Wednesday, November 21, 2007

Turkey Time

I love Thanksgiving. Great food, good times with family and no pressure about gifts. Ah, my kind of holiday. This week my mind is full of memories about past Thanksgivings. For years we ate the big meal at Grandma B.’s. Then we added too many grandkids, ran out of room and had to move the feast across the street to her sister’s house. I loved eating there. Great Aunt Tottie never had kids, so she always had nice, modern furniture, dishes that weren’t chipped and matching glasses and silverware. None of that jelly jar, fruit jar, glass from the laundry detergent stemware we used at my house. No sir, she had those nice, colored metal tumblers with the matching pitcher. Everything had a place at her house and everything was in its place. I wasn’t used to that coming from a family of three kids, a swing shift working dad and a mom who thought deep cleaning was a disease.* Neither were my cousins. I’m sure we were like the troops landing at Normandy when we showed up at Tottie’s house in noisy rounds of three and four kids at a time. She was probably exhausted when we all went home at the end of the day, and I’m sure she felt like her home had been invaded by enemy forces. No wonder Uncle Red was nicely numbed by Falstaff by the time we all got there. Or was it PBR? I forget. Help me out SuperCop.

For us kids, it meant a day of poking ourselves full of food, avoiding turnips and sweet potatoes, roughhousing with each other and watching 90% of the adults smoke themselves into a blue haze while yakking about old times. Mama is the only one of her siblings who doesn’t smoke. The rest of them keep Brown and Williamson in business. Aunt Tottie was a Pall Mall gal, and Grandpa B. smoked so much his fingertips were yellow. Yes sir, there was some puffin’ going on during dessert and coffee. It was a nice compliment to Aunt Brenda’s chocolate and coconut cream pies. She makes the best meringue in the world. Activities for the kids after the meal included fighting over Uncle Red’s miniature slot machine he bought in Las Vegas and sneaking peeks at his Hustler magazines stashed in the bottom of the magazine holder in the bathroom. I think it’s funny no adult ever questioned why it took us kids so long to pee. If the weather was nice enough, we played outside. That meant staying far enough away from Uncle Red’s dog, Jack, to keep from losing the seat of your pants. God bless that dog. I would have been edgy too, if I’d been tormented by a dozen rowdy kids. We were all usually wearing some kind of sock cap crocheted by Aunt Tottie and given to us the previous Christmas. She was a sock cap, scarf, afghan crocheting fool. Hang on folks……Oooh, I had to pause for just a moment while I laughed out loud at the gold caps she made everyone one year. Sorry SuperCop. I was picturing you in yours and laughed so hard I almost wet my pants. Never mind that I was wearing one too.………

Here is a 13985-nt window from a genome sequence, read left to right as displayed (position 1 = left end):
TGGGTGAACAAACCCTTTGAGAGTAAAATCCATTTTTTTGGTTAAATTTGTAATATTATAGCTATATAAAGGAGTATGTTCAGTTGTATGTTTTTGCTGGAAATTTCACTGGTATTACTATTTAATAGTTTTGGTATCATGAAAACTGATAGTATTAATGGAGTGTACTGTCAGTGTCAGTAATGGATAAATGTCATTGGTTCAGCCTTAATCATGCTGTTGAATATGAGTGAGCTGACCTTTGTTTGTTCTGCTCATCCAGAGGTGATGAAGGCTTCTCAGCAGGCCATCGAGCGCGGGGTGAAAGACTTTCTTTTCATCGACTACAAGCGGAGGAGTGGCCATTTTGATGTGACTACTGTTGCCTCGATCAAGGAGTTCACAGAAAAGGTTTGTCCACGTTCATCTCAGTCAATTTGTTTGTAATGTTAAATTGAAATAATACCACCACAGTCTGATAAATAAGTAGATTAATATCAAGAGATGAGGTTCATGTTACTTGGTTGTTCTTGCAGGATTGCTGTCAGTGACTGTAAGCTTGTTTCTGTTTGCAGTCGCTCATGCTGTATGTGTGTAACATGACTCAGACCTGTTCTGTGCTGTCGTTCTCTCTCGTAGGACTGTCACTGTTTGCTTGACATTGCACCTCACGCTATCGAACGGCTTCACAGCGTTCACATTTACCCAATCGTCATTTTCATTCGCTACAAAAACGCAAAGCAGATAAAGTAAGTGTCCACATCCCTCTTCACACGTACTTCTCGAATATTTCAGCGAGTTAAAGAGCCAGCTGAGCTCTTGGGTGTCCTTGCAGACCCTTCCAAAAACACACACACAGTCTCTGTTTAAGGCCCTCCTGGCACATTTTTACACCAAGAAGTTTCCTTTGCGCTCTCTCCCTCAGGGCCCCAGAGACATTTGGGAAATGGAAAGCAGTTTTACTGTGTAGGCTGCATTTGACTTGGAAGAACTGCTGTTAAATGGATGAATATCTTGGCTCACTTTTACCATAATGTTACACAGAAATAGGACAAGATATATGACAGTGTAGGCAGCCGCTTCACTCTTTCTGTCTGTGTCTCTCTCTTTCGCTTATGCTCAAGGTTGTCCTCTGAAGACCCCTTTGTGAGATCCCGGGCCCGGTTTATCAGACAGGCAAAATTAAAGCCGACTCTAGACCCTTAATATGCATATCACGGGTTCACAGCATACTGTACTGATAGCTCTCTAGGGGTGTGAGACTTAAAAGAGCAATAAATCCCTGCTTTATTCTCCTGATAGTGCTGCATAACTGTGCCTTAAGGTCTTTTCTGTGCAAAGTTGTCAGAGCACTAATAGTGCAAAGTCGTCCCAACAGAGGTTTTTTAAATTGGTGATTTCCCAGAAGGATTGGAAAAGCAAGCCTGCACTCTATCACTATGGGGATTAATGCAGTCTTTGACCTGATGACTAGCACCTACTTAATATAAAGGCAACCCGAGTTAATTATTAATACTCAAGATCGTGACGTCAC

As I grew older I gravitated more to the adult conversations held after dinner, listening to their stories about growing up together and learning about their lives before marriage and kids. We lost Grandma and Grandpa and Uncle Red. We all grew up and had children of our own. We quit having the big meal and started having gatherings with our own parents and siblings. I love the meal we have now with Baby Ruth, Zeke and my brothers, but I kind of miss that big, noisy gathering. And I miss Aunt Tottie. Her last Thanksgiving was spent just a few years ago with us. Weighing in at 89 pounds, she ate enough pie to choke a horse. A sliver of this and a sliver of that she called it. She was still smoking too, although she pretended she wasn’t because she was losing a battle with emphysema. As I prepare to celebrate Thanksgiving tomorrow, I am grateful for my health and grateful for my family. Not just my parents, brothers, husband and child, but my cousins, aunts, uncles, grandparents, great aunts, great uncles and all those folks who enriched my early years with a wonderful blend of goofiness, red neckedness, history and laughter. I am one lucky girl.

*Clarification-mama didn’t keep a dirty house. She just didn’t worry about dust and clutter.

8 comments:

Supercop said...

Uncle Red's favorite beers in this order, the 70's- PBR, early 80's- Drummond Bros. He also liked the ocassional Falstaff & Stroh's.

By the way I ended up with the Slot Machine. It was gonna be pitched out after the action so I latched onto to it. It still has old pennies in it.

hulagirlatheart said...

Oooh, you have the slot machine? How long have you been hiding that tidbit? I'm so jealous.

rain said...

Happy turkey day.

janjanmom said...

I snorted over the crocheted hats-they were always in such LOUD goofy colors, weren't they!!

Uncle Red sounds a little racy Hulagirl.

Did supercop edit out the "nanna nanna boo boo" at the end of his comment-I know I heard it!

Have a wonderful Thanksgiving.

Anonymous said...

Happy Thanksgiving Hula girl! I'm so glad that you clarified your mothers housekeeping. I felt some tightness in my chest just anticipating her reaction when she read that. LOL My husband's family had Thanksgivings like your family had. I'm glad that we married young so that I got to participate, blue haze and all. We have an old audio family movie of one Thanksgiving when everyone was still alive..priceless!

Vicky said...

It was me Hula Girl...forgot to fill in the boxes! Duh!

hulagirlatheart said...

Happy Thanksgiving guys!!

Jason said...

Another magnificent post. I think I am going to steal your word, "redneckedness" as I have a very healthy supply of it running through my veins as well.